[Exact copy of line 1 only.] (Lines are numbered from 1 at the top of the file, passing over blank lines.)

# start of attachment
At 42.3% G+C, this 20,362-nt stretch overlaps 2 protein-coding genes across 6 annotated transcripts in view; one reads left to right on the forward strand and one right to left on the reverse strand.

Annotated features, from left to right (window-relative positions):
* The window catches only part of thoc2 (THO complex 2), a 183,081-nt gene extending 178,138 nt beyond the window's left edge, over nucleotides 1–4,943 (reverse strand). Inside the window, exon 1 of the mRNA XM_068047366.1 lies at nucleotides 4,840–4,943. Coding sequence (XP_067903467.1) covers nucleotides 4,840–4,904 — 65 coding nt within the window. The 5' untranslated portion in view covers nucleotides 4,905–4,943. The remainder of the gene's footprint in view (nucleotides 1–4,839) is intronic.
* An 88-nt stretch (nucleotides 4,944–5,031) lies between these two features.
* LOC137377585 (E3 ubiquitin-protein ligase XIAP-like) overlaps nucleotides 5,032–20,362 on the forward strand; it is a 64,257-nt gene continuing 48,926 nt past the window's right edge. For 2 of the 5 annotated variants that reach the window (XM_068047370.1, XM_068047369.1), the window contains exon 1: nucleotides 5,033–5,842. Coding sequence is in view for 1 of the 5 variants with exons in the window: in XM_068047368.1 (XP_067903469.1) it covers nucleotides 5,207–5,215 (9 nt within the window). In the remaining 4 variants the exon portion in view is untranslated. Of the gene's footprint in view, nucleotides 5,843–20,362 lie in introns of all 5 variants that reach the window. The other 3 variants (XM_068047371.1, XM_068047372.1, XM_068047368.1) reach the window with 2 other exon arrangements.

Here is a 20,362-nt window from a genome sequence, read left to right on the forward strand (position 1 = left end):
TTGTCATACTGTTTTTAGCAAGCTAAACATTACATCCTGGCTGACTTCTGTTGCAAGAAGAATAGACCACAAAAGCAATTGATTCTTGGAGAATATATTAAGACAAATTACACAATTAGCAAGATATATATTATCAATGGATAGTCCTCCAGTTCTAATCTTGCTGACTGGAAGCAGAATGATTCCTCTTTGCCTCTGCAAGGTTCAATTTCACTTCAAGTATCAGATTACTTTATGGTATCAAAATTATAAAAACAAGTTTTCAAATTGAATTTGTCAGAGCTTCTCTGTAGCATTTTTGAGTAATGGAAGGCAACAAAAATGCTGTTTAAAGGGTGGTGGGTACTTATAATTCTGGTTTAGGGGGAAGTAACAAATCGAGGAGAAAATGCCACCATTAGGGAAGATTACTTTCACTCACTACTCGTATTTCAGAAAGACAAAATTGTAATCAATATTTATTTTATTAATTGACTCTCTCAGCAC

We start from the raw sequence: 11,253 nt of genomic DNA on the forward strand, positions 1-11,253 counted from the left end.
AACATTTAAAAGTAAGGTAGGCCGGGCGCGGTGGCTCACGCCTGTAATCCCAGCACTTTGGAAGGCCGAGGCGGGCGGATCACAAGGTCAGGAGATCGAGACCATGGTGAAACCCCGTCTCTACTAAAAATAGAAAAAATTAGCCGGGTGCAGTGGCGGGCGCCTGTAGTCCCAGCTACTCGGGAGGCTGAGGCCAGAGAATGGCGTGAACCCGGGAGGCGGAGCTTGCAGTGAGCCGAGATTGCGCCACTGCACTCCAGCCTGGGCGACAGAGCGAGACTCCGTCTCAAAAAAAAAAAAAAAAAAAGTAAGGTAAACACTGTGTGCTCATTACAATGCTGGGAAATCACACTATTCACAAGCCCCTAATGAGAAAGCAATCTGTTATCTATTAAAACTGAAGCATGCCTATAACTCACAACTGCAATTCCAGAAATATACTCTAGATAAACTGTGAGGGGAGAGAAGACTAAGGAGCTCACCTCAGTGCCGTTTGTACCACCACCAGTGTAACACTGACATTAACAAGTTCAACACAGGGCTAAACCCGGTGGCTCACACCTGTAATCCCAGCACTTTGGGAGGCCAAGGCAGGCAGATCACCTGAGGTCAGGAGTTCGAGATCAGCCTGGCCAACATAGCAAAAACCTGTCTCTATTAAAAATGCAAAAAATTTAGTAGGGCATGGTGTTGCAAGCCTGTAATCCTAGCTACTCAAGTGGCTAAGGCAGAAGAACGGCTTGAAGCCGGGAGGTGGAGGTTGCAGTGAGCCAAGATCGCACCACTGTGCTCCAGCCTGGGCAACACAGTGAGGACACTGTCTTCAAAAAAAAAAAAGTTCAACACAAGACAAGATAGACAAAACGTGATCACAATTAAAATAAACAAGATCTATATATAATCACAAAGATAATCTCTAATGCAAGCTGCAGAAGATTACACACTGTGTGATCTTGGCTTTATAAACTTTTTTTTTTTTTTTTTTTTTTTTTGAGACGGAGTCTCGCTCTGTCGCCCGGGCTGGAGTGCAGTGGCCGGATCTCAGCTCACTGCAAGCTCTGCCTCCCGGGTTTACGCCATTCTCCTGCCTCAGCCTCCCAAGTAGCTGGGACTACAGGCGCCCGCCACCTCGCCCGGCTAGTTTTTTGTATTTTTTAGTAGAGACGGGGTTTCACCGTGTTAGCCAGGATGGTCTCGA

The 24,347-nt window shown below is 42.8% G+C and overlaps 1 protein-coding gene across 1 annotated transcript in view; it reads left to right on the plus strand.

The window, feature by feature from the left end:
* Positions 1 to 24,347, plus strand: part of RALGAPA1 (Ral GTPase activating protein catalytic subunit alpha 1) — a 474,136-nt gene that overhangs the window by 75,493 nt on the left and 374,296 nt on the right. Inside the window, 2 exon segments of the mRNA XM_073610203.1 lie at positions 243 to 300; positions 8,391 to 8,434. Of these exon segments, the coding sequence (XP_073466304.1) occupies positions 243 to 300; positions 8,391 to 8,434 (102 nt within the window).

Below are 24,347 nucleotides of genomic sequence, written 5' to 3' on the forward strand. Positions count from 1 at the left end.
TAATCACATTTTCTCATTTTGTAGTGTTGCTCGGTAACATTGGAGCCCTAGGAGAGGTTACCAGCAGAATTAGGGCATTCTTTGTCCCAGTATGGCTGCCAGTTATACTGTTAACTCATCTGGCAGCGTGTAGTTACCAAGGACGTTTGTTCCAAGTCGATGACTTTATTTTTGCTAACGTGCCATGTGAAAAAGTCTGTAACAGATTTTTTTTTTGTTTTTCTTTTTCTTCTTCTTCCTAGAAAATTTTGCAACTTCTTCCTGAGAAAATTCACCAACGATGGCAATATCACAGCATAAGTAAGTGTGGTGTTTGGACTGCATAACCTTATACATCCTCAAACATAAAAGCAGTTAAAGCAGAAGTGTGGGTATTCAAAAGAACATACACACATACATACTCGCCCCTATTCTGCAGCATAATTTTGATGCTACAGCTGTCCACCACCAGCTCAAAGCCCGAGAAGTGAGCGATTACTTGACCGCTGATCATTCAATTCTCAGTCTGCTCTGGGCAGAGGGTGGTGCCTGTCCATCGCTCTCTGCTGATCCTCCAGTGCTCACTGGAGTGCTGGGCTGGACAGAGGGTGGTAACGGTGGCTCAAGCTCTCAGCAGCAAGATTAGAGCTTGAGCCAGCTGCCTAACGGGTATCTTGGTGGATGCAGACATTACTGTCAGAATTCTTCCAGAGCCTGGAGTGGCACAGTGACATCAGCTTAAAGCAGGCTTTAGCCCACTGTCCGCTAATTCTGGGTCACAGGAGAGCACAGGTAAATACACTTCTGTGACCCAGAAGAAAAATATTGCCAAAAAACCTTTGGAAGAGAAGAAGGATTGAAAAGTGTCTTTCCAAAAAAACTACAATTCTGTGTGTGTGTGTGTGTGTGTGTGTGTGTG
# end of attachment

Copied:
At 42.3% G+C, this 20,362-nt stretch overlaps 2 protein-coding genes across 6 annotated transcripts in view; one reads left to right on the forward strand and one right to left on the reverse strand.